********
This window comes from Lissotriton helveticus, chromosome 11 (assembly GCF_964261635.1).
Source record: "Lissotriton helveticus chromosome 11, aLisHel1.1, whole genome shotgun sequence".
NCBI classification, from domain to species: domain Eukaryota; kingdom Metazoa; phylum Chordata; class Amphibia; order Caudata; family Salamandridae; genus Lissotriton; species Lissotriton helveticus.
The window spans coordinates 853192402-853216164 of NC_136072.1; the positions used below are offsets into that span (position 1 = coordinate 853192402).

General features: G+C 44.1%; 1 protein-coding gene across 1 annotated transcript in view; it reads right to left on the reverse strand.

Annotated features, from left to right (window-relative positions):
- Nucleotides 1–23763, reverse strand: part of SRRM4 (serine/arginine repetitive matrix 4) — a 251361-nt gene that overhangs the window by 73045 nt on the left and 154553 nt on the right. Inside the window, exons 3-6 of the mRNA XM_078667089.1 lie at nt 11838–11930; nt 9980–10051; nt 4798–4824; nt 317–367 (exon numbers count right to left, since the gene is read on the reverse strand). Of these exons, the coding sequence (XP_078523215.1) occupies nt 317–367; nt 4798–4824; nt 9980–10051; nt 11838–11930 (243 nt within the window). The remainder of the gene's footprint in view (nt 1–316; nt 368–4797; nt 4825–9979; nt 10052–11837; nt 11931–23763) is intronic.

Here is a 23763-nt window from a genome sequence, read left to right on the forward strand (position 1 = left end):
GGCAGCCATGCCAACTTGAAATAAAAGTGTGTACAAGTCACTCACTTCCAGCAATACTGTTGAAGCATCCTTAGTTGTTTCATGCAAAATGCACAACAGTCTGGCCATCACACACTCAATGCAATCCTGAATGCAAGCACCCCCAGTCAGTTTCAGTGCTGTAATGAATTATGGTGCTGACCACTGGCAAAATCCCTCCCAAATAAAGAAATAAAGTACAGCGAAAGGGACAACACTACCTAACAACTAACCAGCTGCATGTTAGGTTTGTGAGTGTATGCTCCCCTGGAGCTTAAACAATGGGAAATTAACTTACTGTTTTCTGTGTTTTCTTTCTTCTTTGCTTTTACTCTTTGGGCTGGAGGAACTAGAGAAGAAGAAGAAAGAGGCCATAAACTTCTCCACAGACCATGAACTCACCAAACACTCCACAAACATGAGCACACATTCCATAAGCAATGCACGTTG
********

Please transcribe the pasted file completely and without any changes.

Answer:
This window comes from Lissotriton helveticus, chromosome 11 (assembly GCF_964261635.1).
Source record: "Lissotriton helveticus chromosome 11, aLisHel1.1, whole genome shotgun sequence".
NCBI classification, from domain to species: domain Eukaryota; kingdom Metazoa; phylum Chordata; class Amphibia; order Caudata; family Salamandridae; genus Lissotriton; species Lissotriton helveticus.
The window spans coordinates 853192402-853216164 of NC_136072.1; the positions used below are offsets into that span (position 1 = coordinate 853192402).

General features: G+C 44.1%; 1 protein-coding gene across 1 annotated transcript in view; it reads right to left on the reverse strand.

Annotated features, from left to right (window-relative positions):
- Nucleotides 1–23763, reverse strand: part of SRRM4 (serine/arginine repetitive matrix 4) — a 251361-nt gene that overhangs the window by 73045 nt on the left and 154553 nt on the right. Inside the window, exons 3-6 of the mRNA XM_078667089.1 lie at nt 11838–11930; nt 9980–10051; nt 4798–4824; nt 317–367 (exon numbers count right to left, since the gene is read on the reverse strand). Of these exons, the coding sequence (XP_078523215.1) occupies nt 317–367; nt 4798–4824; nt 9980–10051; nt 11838–11930 (243 nt within the window). The remainder of the gene's footprint in view (nt 1–316; nt 368–4797; nt 4825–9979; nt 10052–11837; nt 11931–23763) is intronic.

Here is a 23763-nt window from a genome sequence, read left to right on the forward strand (position 1 = left end):
GGCAGCCATGCCAACTTGAAATAAAAGTGTGTACAAGTCACTCACTTCCAGCAATACTGTTGAAGCATCCTTAGTTGTTTCATGCAAAATGCACAACAGTCTGGCCATCACACACTCAATGCAATCCTGAATGCAAGCACCCCCAGTCAGTTTCAGTGCTGTAATGAATTATGGTGCTGACCACTGGCAAAATCCCTCCCAAATAAAGAAATAAAGTACAGCGAAAGGGACAACACTACCTAACAACTAACCAGCTGCATGTTAGGTTTGTGAGTGTATGCTCCCCTGGAGCTTAAACAATGGGAAATTAACTTACTGTTTTCTGTGTTTTCTTTCTTCTTTGCTTTTACTCTTTGGGCTGGAGGAACTAGAGAAGAAGAAGAAAGAGGCCATAAACTTCTCCACAGACCATGAACTCACCAAACACTCCACAAACATGAGCACACATTCCATAAGCAATGCACGTTG